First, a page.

There is an American luthier that has a great way to sharpen quickly if you're in the middle of a job. A honing guide to hold your blade, a sheet of 800x paper and a sheet of 1200x. Draw the blade back a few time on each (dry) and you're back to work in a few minutes. Just make sure your working on a 'dead flat' surface.

User avatar
geoff-bristol
Amateur luthier
Posts: 522
Joined: Sun Nov 09, 2014 6:31 pm
Location: Bristol - UK

Re: Japanese honing stones

Post by geoff-bristol » Thu Jul 11, 2019 11:57 pm

I use a wet grinder for primary bevels only. Then do a secondary bevel with an easelap 400/1200 diamond. I like them as they stay dead flat for planes when needed that way. Not cheap - but quality.
Then I finally hone wire edge with a King 4000 Japanese waterstone. Never felt the need for finer.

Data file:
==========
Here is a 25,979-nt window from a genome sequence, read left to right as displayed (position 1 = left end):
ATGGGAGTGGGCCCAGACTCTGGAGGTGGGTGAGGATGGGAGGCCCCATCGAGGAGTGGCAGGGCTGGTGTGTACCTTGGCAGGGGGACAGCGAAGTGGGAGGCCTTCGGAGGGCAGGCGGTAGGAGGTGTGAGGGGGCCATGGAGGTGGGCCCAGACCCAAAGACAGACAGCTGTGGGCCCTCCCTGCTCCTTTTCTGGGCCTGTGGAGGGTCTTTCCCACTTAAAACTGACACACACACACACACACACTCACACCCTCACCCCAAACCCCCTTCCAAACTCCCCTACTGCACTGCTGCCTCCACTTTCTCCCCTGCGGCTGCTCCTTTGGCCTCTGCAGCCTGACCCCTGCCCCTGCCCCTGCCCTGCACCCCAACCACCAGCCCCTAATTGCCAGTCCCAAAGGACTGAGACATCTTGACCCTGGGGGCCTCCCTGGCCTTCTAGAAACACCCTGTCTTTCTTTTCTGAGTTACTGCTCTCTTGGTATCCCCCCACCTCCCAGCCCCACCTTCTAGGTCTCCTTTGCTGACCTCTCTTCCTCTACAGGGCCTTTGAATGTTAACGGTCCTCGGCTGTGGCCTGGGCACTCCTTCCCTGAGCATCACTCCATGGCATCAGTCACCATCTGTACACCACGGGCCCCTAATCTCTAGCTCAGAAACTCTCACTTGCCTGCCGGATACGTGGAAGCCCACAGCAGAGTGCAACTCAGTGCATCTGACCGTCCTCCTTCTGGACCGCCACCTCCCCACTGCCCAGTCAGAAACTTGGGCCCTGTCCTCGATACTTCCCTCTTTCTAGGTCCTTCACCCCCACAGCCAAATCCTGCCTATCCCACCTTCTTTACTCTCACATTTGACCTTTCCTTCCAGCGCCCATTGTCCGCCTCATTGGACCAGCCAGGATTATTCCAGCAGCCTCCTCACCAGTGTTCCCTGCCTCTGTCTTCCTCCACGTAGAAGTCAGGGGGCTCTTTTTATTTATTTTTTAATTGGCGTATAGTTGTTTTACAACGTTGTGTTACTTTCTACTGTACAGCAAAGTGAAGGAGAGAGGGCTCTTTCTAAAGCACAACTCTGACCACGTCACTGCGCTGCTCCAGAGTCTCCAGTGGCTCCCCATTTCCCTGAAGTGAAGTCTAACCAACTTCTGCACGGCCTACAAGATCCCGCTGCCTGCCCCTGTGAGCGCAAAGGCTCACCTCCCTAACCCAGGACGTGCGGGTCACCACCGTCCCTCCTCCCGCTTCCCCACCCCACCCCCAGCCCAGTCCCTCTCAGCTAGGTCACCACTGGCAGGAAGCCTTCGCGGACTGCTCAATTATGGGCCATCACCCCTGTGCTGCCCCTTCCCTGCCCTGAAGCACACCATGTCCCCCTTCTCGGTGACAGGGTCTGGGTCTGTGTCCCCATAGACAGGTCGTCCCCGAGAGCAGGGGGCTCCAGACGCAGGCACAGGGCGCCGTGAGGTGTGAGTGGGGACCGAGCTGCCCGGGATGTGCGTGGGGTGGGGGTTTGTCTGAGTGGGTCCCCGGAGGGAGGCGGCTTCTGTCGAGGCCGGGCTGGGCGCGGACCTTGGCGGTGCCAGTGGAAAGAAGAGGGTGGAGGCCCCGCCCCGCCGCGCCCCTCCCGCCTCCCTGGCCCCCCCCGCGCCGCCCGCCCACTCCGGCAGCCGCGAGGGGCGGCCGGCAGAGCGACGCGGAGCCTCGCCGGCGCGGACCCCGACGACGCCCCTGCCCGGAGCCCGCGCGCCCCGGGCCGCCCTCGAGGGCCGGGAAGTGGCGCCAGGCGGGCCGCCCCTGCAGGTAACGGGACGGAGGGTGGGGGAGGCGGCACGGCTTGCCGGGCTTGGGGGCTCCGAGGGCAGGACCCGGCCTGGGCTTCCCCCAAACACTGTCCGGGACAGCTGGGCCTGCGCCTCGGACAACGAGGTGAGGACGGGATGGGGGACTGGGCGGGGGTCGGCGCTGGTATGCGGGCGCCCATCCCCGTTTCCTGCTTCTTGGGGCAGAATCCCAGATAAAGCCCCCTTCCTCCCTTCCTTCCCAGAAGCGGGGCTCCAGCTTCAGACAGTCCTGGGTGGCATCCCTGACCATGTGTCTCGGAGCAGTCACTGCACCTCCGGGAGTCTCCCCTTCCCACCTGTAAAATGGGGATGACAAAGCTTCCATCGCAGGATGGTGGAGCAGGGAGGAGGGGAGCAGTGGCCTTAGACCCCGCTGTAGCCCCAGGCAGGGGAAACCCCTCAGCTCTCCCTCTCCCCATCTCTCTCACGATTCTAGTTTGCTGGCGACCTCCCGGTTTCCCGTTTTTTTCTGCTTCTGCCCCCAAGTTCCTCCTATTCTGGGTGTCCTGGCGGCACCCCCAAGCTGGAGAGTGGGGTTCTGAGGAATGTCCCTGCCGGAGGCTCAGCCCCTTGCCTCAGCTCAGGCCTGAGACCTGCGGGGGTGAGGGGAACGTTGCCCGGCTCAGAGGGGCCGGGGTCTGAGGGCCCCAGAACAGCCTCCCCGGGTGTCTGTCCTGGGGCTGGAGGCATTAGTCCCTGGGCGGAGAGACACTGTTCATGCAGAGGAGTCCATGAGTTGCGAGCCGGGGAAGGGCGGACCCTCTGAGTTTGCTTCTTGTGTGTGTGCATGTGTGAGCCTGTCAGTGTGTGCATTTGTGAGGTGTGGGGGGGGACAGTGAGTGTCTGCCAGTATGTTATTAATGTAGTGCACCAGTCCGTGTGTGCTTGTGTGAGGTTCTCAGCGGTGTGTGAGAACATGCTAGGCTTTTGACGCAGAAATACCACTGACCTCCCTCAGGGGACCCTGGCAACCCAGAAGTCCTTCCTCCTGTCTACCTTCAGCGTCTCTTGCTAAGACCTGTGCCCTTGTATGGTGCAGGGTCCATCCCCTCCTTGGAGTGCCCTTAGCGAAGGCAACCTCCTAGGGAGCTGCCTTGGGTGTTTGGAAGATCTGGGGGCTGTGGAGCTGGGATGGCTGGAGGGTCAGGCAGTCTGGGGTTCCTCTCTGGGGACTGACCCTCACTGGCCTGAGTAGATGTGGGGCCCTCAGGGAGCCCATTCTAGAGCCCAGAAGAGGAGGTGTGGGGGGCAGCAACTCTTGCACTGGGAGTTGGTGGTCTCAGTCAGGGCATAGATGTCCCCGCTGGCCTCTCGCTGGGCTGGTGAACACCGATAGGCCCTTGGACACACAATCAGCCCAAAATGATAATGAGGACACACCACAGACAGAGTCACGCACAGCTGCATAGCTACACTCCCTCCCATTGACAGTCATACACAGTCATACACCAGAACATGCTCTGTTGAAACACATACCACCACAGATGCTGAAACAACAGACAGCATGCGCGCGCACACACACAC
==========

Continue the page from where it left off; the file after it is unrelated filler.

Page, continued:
I have two 4000 stones - I keep one for just my veritas blades that are honed flat - the other I use for chisels etc small planes with scrub edges. That one occasionally gets a flat off - which is easy as they are so soft !
Sharpening should not be hit and miss - or take ages. It should be routine - however, I find it exceedingly boring - but revel in the results - thats life I suppose.

Matthew Masail
Posts: 245
Joined: Sat Sep 29, 2018 9:57 pm
Location: Israel

Re: Japanese honing stones

Post by Matthew Masail » Fri Jul 12, 2019 1:08 am